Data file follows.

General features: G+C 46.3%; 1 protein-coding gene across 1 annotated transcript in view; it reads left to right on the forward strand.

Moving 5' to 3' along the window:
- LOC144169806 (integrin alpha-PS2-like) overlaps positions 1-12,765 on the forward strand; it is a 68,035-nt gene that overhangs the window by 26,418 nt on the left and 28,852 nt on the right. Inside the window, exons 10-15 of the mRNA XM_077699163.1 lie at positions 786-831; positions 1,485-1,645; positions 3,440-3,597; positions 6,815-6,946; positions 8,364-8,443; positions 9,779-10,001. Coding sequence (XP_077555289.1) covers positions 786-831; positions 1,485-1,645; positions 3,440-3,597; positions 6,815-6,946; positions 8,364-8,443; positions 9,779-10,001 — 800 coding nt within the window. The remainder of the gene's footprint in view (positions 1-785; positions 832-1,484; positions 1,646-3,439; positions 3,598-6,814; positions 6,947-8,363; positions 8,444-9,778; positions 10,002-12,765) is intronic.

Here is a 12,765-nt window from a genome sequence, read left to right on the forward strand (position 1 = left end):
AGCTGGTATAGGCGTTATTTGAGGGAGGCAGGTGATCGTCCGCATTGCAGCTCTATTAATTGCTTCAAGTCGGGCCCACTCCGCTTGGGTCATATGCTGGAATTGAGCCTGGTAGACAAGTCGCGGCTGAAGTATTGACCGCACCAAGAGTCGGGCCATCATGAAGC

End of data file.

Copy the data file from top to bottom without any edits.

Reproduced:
General features: G+C 46.3%; 1 protein-coding gene across 1 annotated transcript in view; it reads left to right on the forward strand.

Moving 5' to 3' along the window:
- LOC144169806 (integrin alpha-PS2-like) overlaps positions 1-12,765 on the forward strand; it is a 68,035-nt gene that overhangs the window by 26,418 nt on the left and 28,852 nt on the right. Inside the window, exons 10-15 of the mRNA XM_077699163.1 lie at positions 786-831; positions 1,485-1,645; positions 3,440-3,597; positions 6,815-6,946; positions 8,364-8,443; positions 9,779-10,001. Coding sequence (XP_077555289.1) covers positions 786-831; positions 1,485-1,645; positions 3,440-3,597; positions 6,815-6,946; positions 8,364-8,443; positions 9,779-10,001 — 800 coding nt within the window. The remainder of the gene's footprint in view (positions 1-785; positions 832-1,484; positions 1,646-3,439; positions 3,598-6,814; positions 6,947-8,363; positions 8,444-9,778; positions 10,002-12,765) is intronic.

Here is a 12,765-nt window from a genome sequence, read left to right on the forward strand (position 1 = left end):
AGCTGGTATAGGCGTTATTTGAGGGAGGCAGGTGATCGTCCGCATTGCAGCTCTATTAATTGCTTCAAGTCGGGCCCACTCCGCTTGGGTCATATGCTGGAATTGAGCCTGGTAGACAAGTCGCGGCTGAAGTATTGACCGCACCAAGAGTCGGGCCATCATGAAGC